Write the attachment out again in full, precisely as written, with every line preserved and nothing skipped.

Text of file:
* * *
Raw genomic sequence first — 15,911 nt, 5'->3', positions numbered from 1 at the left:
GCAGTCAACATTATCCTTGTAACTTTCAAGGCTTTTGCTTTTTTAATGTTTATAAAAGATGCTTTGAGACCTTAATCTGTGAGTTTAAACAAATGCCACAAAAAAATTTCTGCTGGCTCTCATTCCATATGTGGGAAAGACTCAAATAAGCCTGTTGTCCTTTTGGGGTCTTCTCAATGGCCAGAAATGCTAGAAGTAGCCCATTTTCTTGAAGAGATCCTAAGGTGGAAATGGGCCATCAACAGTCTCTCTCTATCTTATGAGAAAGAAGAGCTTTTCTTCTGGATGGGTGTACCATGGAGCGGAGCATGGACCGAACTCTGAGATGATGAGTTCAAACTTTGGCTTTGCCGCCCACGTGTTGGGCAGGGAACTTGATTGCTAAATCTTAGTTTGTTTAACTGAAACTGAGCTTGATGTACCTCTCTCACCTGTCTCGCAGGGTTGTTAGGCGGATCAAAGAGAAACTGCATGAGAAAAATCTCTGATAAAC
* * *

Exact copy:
Raw genomic sequence first — 15,911 nt, 5'->3', positions numbered from 1 at the left:
GCAGTCAACATTATCCTTGTAACTTTCAAGGCTTTTGCTTTTTTAATGTTTATAAAAGATGCTTTGAGACCTTAATCTGTGAGTTTAAACAAATGCCACAAAAAAATTTCTGCTGGCTCTCATTCCATATGTGGGAAAGACTCAAATAAGCCTGTTGTCCTTTTGGGGTCTTCTCAATGGCCAGAAATGCTAGAAGTAGCCCATTTTCTTGAAGAGATCCTAAGGTGGAAATGGGCCATCAACAGTCTCTCTCTATCTTATGAGAAAGAAGAGCTTTTCTTCTGGATGGGTGTACCATGGAGCGGAGCATGGACCGAACTCTGAGATGATGAGTTCAAACTTTGGCTTTGCCGCCCACGTGTTGGGCAGGGAACTTGATTGCTAAATCTTAGTTTGTTTAACTGAAACTGAGCTTGATGTACCTCTCTCACCTGTCTCGCAGGGTTGTTAGGCGGATCAAAGAGAAACTGCATGAGAAAAATCTCTGATAAAC